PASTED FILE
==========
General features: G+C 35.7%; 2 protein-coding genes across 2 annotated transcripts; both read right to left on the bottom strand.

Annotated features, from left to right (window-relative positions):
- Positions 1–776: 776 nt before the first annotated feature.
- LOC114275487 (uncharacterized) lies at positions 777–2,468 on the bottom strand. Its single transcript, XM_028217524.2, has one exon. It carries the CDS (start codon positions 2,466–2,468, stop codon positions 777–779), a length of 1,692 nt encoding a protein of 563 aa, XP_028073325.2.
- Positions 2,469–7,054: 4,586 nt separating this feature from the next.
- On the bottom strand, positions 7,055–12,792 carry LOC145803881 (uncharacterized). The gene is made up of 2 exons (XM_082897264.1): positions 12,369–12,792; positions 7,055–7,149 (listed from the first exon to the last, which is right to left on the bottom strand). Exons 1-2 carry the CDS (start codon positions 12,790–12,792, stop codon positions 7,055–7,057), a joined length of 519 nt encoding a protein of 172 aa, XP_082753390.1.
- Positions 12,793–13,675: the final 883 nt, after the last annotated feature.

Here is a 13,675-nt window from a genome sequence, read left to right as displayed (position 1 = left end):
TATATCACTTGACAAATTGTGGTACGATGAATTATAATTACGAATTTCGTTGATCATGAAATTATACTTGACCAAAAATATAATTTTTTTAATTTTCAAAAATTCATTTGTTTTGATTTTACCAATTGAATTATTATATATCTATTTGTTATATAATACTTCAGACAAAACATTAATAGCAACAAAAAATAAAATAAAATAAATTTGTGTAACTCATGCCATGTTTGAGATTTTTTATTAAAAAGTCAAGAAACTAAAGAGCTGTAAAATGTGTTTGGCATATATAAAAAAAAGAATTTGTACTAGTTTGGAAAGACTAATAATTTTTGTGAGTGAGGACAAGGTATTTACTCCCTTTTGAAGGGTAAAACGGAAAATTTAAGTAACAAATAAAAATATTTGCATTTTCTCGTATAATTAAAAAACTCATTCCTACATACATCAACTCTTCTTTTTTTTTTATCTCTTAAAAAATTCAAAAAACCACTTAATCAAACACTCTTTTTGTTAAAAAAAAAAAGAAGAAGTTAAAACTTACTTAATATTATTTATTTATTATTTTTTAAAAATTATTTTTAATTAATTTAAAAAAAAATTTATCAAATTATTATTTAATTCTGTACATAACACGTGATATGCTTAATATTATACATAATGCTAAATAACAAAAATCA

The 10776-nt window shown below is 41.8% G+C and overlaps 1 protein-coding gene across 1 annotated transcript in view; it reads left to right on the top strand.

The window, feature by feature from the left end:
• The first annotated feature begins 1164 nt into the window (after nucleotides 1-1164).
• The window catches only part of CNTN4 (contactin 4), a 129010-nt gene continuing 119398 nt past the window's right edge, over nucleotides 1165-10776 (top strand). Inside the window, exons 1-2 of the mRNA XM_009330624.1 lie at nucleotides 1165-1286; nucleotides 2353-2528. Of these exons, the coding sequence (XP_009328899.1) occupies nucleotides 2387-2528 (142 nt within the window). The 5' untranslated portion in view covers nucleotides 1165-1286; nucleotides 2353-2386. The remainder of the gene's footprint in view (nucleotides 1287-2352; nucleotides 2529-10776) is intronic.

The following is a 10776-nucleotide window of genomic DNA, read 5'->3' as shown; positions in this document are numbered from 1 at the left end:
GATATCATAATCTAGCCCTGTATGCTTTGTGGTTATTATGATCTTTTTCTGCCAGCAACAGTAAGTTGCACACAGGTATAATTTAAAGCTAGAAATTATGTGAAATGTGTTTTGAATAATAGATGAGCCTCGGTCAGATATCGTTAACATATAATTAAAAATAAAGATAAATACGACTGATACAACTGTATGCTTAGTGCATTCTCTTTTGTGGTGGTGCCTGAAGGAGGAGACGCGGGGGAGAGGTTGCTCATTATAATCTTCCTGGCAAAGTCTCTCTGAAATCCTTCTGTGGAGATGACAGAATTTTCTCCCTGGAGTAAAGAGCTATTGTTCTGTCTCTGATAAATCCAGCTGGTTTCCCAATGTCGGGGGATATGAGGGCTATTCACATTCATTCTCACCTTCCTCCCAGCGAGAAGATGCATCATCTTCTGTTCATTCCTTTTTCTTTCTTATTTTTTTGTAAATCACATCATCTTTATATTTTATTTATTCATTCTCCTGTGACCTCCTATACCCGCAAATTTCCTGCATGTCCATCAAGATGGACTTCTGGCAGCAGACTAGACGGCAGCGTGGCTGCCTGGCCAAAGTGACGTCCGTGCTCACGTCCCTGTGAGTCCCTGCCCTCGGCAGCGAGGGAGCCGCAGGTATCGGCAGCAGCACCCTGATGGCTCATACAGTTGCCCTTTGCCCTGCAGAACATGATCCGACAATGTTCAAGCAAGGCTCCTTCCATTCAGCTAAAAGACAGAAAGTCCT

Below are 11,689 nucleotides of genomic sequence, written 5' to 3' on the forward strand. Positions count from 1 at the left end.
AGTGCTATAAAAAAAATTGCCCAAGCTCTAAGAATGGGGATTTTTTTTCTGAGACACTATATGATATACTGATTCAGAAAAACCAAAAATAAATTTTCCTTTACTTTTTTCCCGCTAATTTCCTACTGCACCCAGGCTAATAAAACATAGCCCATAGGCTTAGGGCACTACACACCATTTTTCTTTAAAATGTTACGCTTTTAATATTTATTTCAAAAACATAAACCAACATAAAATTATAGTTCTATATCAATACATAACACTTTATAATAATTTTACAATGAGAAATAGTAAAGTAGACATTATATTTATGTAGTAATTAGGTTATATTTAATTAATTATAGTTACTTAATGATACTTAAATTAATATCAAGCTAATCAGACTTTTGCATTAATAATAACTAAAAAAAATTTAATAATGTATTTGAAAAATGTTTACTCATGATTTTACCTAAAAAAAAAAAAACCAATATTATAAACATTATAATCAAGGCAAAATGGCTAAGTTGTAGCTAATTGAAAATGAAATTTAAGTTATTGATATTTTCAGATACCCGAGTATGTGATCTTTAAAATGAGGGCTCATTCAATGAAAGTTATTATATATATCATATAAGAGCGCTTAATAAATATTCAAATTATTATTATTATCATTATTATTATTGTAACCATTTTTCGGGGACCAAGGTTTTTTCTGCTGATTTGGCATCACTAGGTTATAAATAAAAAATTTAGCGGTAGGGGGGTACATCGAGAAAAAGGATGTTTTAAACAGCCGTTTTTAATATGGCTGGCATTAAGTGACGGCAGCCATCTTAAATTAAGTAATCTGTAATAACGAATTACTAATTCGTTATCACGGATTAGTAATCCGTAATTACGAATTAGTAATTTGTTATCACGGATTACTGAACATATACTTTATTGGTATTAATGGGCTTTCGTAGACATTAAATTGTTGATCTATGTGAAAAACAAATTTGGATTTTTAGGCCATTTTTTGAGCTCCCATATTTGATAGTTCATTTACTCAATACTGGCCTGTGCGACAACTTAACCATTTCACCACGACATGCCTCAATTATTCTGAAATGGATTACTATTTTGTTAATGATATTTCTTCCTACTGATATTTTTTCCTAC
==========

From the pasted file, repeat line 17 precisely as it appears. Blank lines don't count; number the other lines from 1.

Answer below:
AGTGCTATAAAAAAAATTGCCCAAGCTCTAAGAATGGGGATTTTTTTTCTGAGACACTATATGATATACTGATTCAGAAAAACCAAAAATAAATTTTCCTTTACTTTTTTCCCGCTAATTTCCTACTGCACCCAGGCTAATAAAACATAGCCCATAGGCTTAGGGCACTACACACCATTTTTCTTTAAAATGTTACGCTTTTAATATTTATTTCAAAAACATAAACCAACATAAAATTATAGTTCTATATCAATACATAACACTTTATAATAATTTTACAATGAGAAATAGTAAAGTAGACATTATATTTATGTAGTAATTAGGTTATATTTAATTAATTATAGTTACTTAATGATACTTAAATTAATATCAAGCTAATCAGACTTTTGCATTAATAATAACTAAAAAAAATTTAATAATGTATTTGAAAAATGTTTACTCATGATTTTACCTAAAAAAAAAAAAACCAATATTATAAACATTATAATCAAGGCAAAATGGCTAAGTTGTAGCTAATTGAAAATGAAATTTAAGTTATTGATATTTTCAGATACCCGAGTATGTGATCTTTAAAATGAGGGCTCATTCAATGAAAGTTATTATATATATCATATAAGAGCGCTTAATAAATATTCAAATTATTATTATTATCATTATTATTATTGTAACCATTTTTCGGGGACCAAGGTTTTTTCTGCTGATTTGGCATCACTAGGTTATAAATAAAAAATTTAGCGGTAGGGGGGTACATCGAGAAAAAGGATGTTTTAAACAGCCGTTTTTAATATGGCTGGCATTAAGTGACGGCAGCCATCTTAAATTAAGTAATCTGTAATAACGAATTACTAATTCGTTATCACGGATTAGTAATCCGTAATTACGAATTAGTAATTTGTTATCACGGATTACTGAACATATACTTTATTGGTATTAATGGGCTTTCGTAGACATTAAATTGTTGATCTATGTGAAAAACAAATTTGGATTTTTAGGCCATTTTTTGAGCTCCCATATTTGATAGTTCATTTACTCAATACTGGCCTGTGCGACAACTTAACCATTTCACCACGACATGCCTCAATTATTCTGAAATGGATTACTATTTTGTTAATGATATTTCTTCCTACTGATATTTTTTCCTAC